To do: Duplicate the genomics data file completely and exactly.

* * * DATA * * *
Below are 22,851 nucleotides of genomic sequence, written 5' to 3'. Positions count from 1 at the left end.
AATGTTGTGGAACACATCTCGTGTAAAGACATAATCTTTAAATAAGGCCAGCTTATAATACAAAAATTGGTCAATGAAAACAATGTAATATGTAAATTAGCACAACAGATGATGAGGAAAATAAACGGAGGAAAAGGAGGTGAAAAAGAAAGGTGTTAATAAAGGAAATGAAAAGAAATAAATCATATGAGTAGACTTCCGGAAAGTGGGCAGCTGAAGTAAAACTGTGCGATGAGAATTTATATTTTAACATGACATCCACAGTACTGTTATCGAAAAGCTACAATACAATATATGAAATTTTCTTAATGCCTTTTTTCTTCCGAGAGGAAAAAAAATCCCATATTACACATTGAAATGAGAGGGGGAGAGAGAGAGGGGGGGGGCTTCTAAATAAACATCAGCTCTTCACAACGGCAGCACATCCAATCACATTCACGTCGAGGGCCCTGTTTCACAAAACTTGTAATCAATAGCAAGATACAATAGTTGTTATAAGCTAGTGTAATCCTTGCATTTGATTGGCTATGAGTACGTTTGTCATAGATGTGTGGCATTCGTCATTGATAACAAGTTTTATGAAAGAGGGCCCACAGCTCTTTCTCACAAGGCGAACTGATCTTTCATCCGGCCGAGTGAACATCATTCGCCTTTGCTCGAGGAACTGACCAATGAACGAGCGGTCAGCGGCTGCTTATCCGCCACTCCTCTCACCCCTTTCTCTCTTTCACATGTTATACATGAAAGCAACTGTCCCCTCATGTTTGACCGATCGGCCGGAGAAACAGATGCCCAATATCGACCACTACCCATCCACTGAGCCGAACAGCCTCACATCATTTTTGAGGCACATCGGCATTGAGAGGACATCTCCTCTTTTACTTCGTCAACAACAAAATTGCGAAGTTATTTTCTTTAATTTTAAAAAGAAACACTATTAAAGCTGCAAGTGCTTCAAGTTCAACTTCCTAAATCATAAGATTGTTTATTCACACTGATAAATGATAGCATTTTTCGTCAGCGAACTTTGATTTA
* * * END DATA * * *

Below are 22,851 nucleotides of genomic sequence, written 5' to 3'. Positions count from 1 at the left end.
AATGTTGTGGAACACATCTCGTGTAAAGACATAATCTTTAAATAAGGCCAGCTTATAATACAAAAATTGGTCAATGAAAACAATGTAATATGTAAATTAGCACAACAGATGATGAGGAAAATAAACGGAGGAAAAGGAGGTGAAAAAGAAAGGTGTTAATAAAGGAAATGAAAAGAAATAAATCATATGAGTAGACTTCCGGAAAGTGGGCAGCTGAAGTAAAACTGTGCGATGAGAATTTATATTTTAACATGACATCCACAGTACTGTTATCGAAAAGCTACAATACAATATATGAAATTTTCTTAATGCCTTTTTTCTTCCGAGAGGAAAAAAAATCCCATATTACACATTGAAATGAGAGGGGGAGAGAGAGAGGGGGGGGGCTTCTAAATAAACATCAGCTCTTCACAACGGCAGCACATCCAATCACATTCACGTCGAGGGCCCTGTTTCACAAAACTTGTAATCAATAGCAAGATACAATAGTTGTTATAAGCTAGTGTAATCCTTGCATTTGATTGGCTATGAGTACGTTTGTCATAGATGTGTGGCATTCGTCATTGATAACAAGTTTTATGAAAGAGGGCCCACAGCTCTTTCTCACAAGGCGAACTGATCTTTCATCCGGCCGAGTGAACATCATTCGCCTTTGCTCGAGGAACTGACCAATGAACGAGCGGTCAGCGGCTGCTTATCCGCCACTCCTCTCACCCCTTTCTCTCTTTCACATGTTATACATGAAAGCAACTGTCCCCTCATGTTTGACCGATCGGCCGGAGAAACAGATGCCCAATATCGACCACTACCCATCCACTGAGCCGAACAGCCTCACATCATTTTTGAGGCACATCGGCATTGAGAGGACATCTCCTCTTTTACTTCGTCAACAACAAAATTGCGAAGTTATTTTCTTTAATTTTAAAAAGAAACACTATTAAAGCTGCAAGTGCTTCAAGTTCAACTTCCTAAATCATAAGATTGTTTATTCACACTGATAAATGATAGCATTTTTCGTCAGCGAACTTTGATTTA